© Galerie Oniris – Rennes
One morning in the mid-2000s, Leo J. M. Koenders, a collector and member of the “Zurich readers of Ulysses” circle, called Vera Molnár to commission a tribute book from her in memory of James Joyce. Vera Molnár, an artist usually little accustomed to answering the call of commissioners – having refused for many years to show her work, instead favouring a more dematerialised form of art and thus maintaining a conceptualist orientation –, chose to accept the unexpected proposal.
Vera Molnár, 1% de désordre bleu et rouge (A, B, C et D), 1974-1978, painting on paper, quadriptych, 4 x 50 x 50 cm, Courtesy Vera Molnár, © Galerie Oniris, Rennes, © ADAGP 2017, Paris
Against all odds, she tackled the Leopold Bloom angle, even if it felt very remote from the austere and rigoristic – constructivist and conceptual – aura that surrounded her work. The complete opposite of the ascetic intellectual Stephen Dedalus, Bloom is a Jewish advertising agent driven by his carnal desires. Like Molnár, he was born in Hungary. Coincidentally with their Hungarian origins, B-L-O-O-M – V-I-R-A-G in the original text – was born in the town of Szombathely. The artist created sixteen studies, following her customary scientific method and refusal of any form of mysticism. The variations in the position of the letter-signs are reminiscent of Joyce’s systemic and fascinating way of, according to Jacques Aubert, “giving language an enigmatic density”, “lacing words with apprehension” and “injecting silence with a certain tumult”.2 By evoking a displacement that materialises a line from East to West, Vera Molnár gives us an underlying insight into Joyce’s bizarre tangent – a form of anarchy in the repetitive task of constructivism.3
Vera Molnár, Meule, la nuit – P, 1977-2013, acylic on canvas, 80 x 80 cm, Courtesy Vera Molnár, © Galerie Oniris, Rennes, © ADAGP 2017, Paris
Letters to my mother (1981-1990) is yet another iconoclastic work in Vera Molnár’s career. In it, she reproduces her mother’s handwriting, which, according to Molnár, was “an important event in [her] visual world”4 before she died. The Hungarian mother and her naturalized French daughter wrote every week: “My mother’s handwriting was beautiful. Slightly gothic and also a little hysterical.”5 Again, the artist’s personal history – marked by chosen exile motivated by the will to create, but nevertheless experienced in the political setting of popular trials – is the starting point of a process. In this case, it transmutes the disembodiment of the loved one into a familiar series specific to the artist’s discipline: from imaginary machine to cybernetic algorithms, the lines drawn are reminiscent of the lines of a seismograph measuring the interval produced by the introduction of disorder (hysteria) into an organised situation (Gothicism). Like the repetitions and variations of the letter M – M like Malevich or Mondrian –, which can cover both the whole surface of the page of a “livrimage” (“picturebook”) and of an all-over, Vera Molnár injects error, malformation, and damage into her structured repartition as an homage to the two masters of abstraction. A sort of “modular stutter”, a “fractal drunkenness”, a geometric “somersault”,6 which the artist inventories in her text Je m’aime.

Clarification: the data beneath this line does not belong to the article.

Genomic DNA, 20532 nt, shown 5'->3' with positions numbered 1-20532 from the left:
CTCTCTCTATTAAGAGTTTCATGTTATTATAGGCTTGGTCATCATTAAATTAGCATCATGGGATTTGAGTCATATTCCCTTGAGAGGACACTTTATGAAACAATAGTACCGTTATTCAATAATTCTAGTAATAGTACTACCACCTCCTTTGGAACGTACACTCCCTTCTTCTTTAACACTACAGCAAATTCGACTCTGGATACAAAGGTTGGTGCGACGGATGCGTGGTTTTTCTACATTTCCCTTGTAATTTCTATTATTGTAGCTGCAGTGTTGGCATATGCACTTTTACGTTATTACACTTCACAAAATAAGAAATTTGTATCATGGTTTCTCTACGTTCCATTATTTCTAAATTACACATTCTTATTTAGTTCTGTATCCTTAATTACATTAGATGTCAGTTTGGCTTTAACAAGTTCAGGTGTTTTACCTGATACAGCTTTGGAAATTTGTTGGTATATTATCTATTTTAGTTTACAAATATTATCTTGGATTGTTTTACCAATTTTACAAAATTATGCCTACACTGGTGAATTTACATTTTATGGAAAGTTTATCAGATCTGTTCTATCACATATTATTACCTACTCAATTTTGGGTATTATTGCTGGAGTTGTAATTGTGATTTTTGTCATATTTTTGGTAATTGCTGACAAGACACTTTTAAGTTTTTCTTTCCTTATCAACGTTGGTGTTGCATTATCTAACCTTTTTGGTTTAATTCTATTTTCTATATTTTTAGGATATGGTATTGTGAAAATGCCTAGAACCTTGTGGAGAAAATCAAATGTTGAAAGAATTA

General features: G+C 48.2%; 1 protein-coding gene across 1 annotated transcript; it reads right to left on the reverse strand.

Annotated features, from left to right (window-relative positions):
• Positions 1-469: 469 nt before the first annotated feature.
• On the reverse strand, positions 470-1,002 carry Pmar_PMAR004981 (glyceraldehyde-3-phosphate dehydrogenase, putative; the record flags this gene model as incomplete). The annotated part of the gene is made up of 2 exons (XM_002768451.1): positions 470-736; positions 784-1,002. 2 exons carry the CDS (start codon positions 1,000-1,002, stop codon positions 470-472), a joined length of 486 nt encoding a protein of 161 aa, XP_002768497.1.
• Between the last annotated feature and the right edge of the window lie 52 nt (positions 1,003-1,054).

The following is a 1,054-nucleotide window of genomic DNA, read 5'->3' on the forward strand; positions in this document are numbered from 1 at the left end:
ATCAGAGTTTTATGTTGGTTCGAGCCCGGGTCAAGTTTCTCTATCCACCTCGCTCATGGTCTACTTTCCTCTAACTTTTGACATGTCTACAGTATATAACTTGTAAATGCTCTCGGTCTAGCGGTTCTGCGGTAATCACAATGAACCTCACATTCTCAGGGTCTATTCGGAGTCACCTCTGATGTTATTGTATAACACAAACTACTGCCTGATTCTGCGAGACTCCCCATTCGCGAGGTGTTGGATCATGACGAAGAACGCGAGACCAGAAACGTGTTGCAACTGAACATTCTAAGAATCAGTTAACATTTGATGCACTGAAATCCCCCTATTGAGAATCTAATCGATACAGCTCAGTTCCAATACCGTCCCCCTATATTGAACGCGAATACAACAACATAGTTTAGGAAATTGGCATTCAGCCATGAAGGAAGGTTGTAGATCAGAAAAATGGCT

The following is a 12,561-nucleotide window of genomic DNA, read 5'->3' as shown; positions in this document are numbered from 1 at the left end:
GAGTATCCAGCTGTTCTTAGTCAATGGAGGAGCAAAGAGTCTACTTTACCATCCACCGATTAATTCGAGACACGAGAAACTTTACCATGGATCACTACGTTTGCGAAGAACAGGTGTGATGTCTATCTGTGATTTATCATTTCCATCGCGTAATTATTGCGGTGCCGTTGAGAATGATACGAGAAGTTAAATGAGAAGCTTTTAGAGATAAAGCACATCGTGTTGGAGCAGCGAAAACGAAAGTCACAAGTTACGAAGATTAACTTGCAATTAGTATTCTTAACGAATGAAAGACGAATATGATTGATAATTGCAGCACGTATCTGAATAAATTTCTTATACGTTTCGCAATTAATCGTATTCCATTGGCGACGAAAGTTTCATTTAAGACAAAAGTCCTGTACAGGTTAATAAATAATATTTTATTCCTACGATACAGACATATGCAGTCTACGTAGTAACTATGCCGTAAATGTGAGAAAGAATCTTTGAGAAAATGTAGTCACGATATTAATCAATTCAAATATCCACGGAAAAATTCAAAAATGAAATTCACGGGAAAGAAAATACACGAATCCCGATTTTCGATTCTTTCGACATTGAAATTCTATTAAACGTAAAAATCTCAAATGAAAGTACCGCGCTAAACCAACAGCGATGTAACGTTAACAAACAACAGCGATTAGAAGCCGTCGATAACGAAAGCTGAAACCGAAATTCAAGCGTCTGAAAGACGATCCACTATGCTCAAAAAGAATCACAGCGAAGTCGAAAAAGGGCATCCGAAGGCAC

The filiation between Vera Molnár and the currents of French abstraction or of a certain form of French minimalism7 can only be considered today in regards to the rigour with which the artist applies herself to disseminating a form of disobedience at the very heart of historiographical canons. Vera Molnár has consistently sought to distance herself from the codes of visual culture. However, rather than achieve this distance through scrupulous dogmatism, she has chosen to do so with joyful asceticism and playful rigour.
During World War II, Vera Molnár (1924, Hungary) was a student at the School of Fine Arts in Budapest. She quickly decided to become a painter and moved to Paris in 1947. Impressed by the paintings of Georges Braque, Jean Hélion, and Paul Klee, she embarked on a quest for simplicity, in contrast with lyrical and mystical abstraction. She became deeply interested in computer programming as from 1968 and returned to hand-drawing fundamental shapes in the 1990s. Her works are featured in a large number of international public collections, including the CNAP and musée national d’Art moderne – Centre Georges-Pompidou. Her work has been shown at the Credac (Ivry-sur-Seine), 49 Nord 6 Est – FRAC Lorraine (Metz), Grenoble Museum, Grand Palais, Digital Art Museum (DAM, Berlin), Ludwig Múzeum (Budapest), and many others. A retrospective of her work was held at the musée des Beaux-Arts in Rouen and Contemporary Art Centre in Saint-Pierre-de-Varengeville in 2012.